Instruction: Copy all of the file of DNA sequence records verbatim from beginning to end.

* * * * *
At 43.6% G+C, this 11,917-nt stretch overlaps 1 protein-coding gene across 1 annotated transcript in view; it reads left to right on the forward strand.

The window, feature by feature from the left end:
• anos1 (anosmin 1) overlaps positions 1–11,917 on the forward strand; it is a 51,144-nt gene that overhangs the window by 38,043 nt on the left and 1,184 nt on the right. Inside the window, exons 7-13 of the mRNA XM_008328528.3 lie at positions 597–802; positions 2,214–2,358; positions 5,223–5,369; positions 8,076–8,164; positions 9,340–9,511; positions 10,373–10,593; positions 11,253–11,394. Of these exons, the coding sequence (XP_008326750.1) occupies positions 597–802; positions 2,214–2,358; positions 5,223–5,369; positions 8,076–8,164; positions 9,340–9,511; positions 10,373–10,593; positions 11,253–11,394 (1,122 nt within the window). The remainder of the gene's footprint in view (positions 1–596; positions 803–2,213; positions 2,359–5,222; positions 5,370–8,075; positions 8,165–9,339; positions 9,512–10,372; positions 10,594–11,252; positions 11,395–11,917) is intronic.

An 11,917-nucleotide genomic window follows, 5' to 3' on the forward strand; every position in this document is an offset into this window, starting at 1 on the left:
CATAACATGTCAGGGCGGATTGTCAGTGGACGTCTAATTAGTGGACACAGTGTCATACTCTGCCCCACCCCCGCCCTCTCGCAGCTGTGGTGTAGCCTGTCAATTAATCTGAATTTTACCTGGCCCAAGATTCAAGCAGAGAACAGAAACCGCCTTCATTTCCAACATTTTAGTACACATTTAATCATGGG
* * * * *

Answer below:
At 43.6% G+C, this 11,917-nt stretch overlaps 1 protein-coding gene across 1 annotated transcript in view; it reads left to right on the forward strand.

The window, feature by feature from the left end:
• anos1 (anosmin 1) overlaps positions 1–11,917 on the forward strand; it is a 51,144-nt gene that overhangs the window by 38,043 nt on the left and 1,184 nt on the right. Inside the window, exons 7-13 of the mRNA XM_008328528.3 lie at positions 597–802; positions 2,214–2,358; positions 5,223–5,369; positions 8,076–8,164; positions 9,340–9,511; positions 10,373–10,593; positions 11,253–11,394. Of these exons, the coding sequence (XP_008326750.1) occupies positions 597–802; positions 2,214–2,358; positions 5,223–5,369; positions 8,076–8,164; positions 9,340–9,511; positions 10,373–10,593; positions 11,253–11,394 (1,122 nt within the window). The remainder of the gene's footprint in view (positions 1–596; positions 803–2,213; positions 2,359–5,222; positions 5,370–8,075; positions 8,165–9,339; positions 9,512–10,372; positions 10,594–11,252; positions 11,395–11,917) is intronic.

An 11,917-nucleotide genomic window follows, 5' to 3' on the forward strand; every position in this document is an offset into this window, starting at 1 on the left:
CATAACATGTCAGGGCGGATTGTCAGTGGACGTCTAATTAGTGGACACAGTGTCATACTCTGCCCCACCCCCGCCCTCTCGCAGCTGTGGTGTAGCCTGTCAATTAATCTGAATTTTACCTGGCCCAAGATTCAAGCAGAGAACAGAAACCGCCTTCATTTCCAACATTTTAGTACACATTTAATCATGGG